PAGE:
John Hollinger hails the “de-Rileyization of the game” as one of the best NBA trends of the decade:
In a response to the increasingly rough tactics of the 1990s, personified by the brutish style that Pat Riley’s teams employed in New York and Miami, the league enforced handchecking rules and made other modifications to open up the floor. The result was a much-more-entertaining style of play and a rebound for the post-Jordan NBA in the second half of the decade. Ironically, Riley stumbled upon the one player best suited for the new rules (Dwyane Wade) and won a championship with him in 2006.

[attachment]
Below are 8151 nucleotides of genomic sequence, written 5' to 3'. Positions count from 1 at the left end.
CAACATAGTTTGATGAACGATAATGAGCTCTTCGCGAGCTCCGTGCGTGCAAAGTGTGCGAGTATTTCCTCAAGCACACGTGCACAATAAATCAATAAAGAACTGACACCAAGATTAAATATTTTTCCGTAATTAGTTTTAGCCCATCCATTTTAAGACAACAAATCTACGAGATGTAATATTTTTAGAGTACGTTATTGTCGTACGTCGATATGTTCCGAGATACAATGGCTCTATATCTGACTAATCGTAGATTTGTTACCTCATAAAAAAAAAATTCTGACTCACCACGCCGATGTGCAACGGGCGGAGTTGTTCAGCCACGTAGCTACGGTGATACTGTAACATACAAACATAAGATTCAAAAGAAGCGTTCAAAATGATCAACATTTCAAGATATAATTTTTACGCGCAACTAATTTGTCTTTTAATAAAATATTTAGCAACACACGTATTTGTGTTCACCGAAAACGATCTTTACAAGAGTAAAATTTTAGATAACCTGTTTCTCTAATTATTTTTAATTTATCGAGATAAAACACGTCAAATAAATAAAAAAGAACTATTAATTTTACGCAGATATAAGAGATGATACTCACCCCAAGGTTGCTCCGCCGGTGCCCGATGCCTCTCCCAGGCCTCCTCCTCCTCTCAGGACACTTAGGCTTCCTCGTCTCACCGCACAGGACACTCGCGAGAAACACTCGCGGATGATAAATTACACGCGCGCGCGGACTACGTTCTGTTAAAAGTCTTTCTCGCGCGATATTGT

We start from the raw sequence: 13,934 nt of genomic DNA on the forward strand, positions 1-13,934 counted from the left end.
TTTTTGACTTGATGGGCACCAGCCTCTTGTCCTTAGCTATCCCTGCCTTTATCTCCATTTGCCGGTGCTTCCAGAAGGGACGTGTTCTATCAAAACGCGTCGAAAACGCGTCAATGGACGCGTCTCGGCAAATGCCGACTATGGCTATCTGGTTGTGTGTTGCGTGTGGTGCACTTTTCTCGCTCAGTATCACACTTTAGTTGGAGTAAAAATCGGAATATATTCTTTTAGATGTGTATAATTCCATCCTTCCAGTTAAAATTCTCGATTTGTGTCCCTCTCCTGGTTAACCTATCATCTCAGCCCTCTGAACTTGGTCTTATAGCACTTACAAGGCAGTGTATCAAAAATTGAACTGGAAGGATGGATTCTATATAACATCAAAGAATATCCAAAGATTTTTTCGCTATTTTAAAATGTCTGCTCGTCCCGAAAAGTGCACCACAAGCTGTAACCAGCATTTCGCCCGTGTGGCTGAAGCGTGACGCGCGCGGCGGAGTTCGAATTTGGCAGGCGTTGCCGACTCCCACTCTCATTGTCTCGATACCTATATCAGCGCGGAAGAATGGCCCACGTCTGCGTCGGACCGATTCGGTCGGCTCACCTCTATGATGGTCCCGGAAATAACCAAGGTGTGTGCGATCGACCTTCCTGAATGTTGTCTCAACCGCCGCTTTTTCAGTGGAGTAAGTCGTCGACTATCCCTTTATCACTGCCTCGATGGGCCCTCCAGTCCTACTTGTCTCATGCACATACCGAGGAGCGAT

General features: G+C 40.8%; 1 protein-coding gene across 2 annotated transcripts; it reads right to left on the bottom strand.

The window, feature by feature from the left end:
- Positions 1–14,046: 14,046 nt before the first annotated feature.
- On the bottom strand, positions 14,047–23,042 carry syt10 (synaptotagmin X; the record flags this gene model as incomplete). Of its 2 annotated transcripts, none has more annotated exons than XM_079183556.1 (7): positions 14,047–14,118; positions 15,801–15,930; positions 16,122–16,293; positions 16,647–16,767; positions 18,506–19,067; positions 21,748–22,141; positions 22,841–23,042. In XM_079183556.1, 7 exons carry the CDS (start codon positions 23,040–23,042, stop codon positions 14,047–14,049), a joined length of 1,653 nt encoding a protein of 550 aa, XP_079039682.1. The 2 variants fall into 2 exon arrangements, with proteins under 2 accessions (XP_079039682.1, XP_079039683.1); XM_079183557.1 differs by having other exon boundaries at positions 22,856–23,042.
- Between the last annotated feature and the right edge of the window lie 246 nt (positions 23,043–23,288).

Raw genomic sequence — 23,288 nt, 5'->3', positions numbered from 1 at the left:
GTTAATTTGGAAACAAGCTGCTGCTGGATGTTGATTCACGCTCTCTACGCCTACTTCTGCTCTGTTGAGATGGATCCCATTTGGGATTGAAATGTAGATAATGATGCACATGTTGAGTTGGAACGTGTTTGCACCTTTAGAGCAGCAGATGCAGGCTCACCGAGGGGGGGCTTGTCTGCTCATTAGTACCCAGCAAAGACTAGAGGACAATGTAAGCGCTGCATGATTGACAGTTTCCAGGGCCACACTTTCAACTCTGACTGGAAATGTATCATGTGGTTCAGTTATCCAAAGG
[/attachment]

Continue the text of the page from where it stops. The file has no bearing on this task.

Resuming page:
I basically agree, but I don’t think “ironically” is really the best way to look at this. One thing that’s noteworthy about Riley is that while he adopted a very distinctive and much-loathed style in the 1990s, he’s not at all dogmatic about it. That’s not how he coached the Lakers in the 1980s and when the rules changed and it ceased to be the most effective way to run a basketball team he swiftly built a team around a perimeter slasher who thrives in the current system. Some guys, like Don Nelson or Larry Brown, seem monomaniacal about their particular basketball concept. Riley, by contrast, seems to have a very realistic view of the landscape and adapts what he’s doing to the situation.